> > > operator) and in a -(negative value) on the Z axis? Correct? Yes,No!

> > >

> > > Am I going in the right direction with my thinking?

> >

> >

> > Your Z-axis is the spindle, negative is always towards the spindle, and

> away from it (mill is the same), so what you're thinking is correct.

work piece.

> >

> > The origin is set by you, but is typically it's the right edge of your

> In most cases the Z coordinates used would be negative values.

(the

> >

> > The origin for the X-axis is the spindle centerline, again as you were

> > thinking. Movement on the X-axis is as you say, numbers getting

> > bigger means the tool moves towards you, getting smaller means going

> > away. However you don't really have negative X values, that means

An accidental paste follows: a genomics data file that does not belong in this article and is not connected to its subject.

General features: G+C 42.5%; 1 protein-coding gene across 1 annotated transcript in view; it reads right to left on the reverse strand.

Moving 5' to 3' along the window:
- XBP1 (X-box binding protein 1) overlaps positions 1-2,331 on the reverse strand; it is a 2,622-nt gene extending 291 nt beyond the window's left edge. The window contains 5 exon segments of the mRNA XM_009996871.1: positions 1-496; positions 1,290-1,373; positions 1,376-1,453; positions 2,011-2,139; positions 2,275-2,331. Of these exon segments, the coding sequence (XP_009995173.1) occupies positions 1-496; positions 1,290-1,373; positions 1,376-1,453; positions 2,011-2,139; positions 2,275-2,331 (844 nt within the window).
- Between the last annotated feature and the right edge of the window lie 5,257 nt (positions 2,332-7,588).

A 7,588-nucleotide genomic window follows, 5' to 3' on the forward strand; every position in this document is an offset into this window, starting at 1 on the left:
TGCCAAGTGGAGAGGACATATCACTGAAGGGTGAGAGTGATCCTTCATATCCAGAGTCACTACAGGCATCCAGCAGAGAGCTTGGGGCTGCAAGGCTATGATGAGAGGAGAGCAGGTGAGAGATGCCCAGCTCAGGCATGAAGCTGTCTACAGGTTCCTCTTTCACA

> > you've gone past the middle. (This is the case for your 7x10,

> > industrial lathes with rear toolposts work in negative.)

> >

> > The way to view it is to say the numbers are the diameter of the work

> values for X are given in diameter, not radius), so moving the tool to a

smaller

> number makes the diameter smaller. If you have a 10mm rod, and you move

the

> from 10 to 8, it will take a 1mm cut. Of course the tool is only 5mm from

> center, and only moves 1mm, but you don't work with the radius and go from

5

> to 4. Working with the diameter is how you do it manually anyway.

> >

> > It does make sense eventually, stickers on the lathe helps.

> >

> > Tony - Exactly.

Andy Wander

-----Original Message-----

From: mach1mach2cnc@yahoogroups.com [mailto:mach1mach2cnc@yahoogroups.com] On Behalf Of Hood

Sent: Monday, April 02, 2012 3:22 AM

To: mach1mach2cnc@yahoogroups.com